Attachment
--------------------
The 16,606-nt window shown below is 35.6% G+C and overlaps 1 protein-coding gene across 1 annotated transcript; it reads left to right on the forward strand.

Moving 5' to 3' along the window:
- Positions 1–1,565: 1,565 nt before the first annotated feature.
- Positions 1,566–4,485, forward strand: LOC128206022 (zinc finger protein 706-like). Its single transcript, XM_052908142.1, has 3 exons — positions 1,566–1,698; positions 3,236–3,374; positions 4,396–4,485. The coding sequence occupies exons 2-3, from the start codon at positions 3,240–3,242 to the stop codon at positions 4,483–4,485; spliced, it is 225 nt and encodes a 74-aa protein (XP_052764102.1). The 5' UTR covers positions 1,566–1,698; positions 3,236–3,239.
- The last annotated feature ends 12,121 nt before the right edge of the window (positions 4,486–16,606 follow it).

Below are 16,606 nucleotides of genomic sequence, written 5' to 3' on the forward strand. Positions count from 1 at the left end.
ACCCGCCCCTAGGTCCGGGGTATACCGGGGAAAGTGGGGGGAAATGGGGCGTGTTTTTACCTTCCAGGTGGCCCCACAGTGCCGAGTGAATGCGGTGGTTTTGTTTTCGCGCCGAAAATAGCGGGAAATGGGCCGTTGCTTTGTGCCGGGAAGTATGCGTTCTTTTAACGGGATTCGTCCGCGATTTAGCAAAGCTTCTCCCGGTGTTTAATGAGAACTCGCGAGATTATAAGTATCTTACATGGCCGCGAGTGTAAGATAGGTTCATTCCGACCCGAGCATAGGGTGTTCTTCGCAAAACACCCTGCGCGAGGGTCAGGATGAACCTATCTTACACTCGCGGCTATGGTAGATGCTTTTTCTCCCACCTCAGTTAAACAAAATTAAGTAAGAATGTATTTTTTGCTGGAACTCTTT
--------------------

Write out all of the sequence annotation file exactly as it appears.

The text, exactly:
The 16,606-nt window shown below is 35.6% G+C and overlaps 1 protein-coding gene across 1 annotated transcript; it reads left to right on the forward strand.

Moving 5' to 3' along the window:
- Positions 1–1,565: 1,565 nt before the first annotated feature.
- Positions 1,566–4,485, forward strand: LOC128206022 (zinc finger protein 706-like). Its single transcript, XM_052908142.1, has 3 exons — positions 1,566–1,698; positions 3,236–3,374; positions 4,396–4,485. The coding sequence occupies exons 2-3, from the start codon at positions 3,240–3,242 to the stop codon at positions 4,483–4,485; spliced, it is 225 nt and encodes a 74-aa protein (XP_052764102.1). The 5' UTR covers positions 1,566–1,698; positions 3,236–3,239.
- The last annotated feature ends 12,121 nt before the right edge of the window (positions 4,486–16,606 follow it).

Below are 16,606 nucleotides of genomic sequence, written 5' to 3' on the forward strand. Positions count from 1 at the left end.
ACCCGCCCCTAGGTCCGGGGTATACCGGGGAAAGTGGGGGGAAATGGGGCGTGTTTTTACCTTCCAGGTGGCCCCACAGTGCCGAGTGAATGCGGTGGTTTTGTTTTCGCGCCGAAAATAGCGGGAAATGGGCCGTTGCTTTGTGCCGGGAAGTATGCGTTCTTTTAACGGGATTCGTCCGCGATTTAGCAAAGCTTCTCCCGGTGTTTAATGAGAACTCGCGAGATTATAAGTATCTTACATGGCCGCGAGTGTAAGATAGGTTCATTCCGACCCGAGCATAGGGTGTTCTTCGCAAAACACCCTGCGCGAGGGTCAGGATGAACCTATCTTACACTCGCGGCTATGGTAGATGCTTTTTCTCCCACCTCAGTTAAACAAAATTAAGTAAGAATGTATTTTTTGCTGGAACTCTTT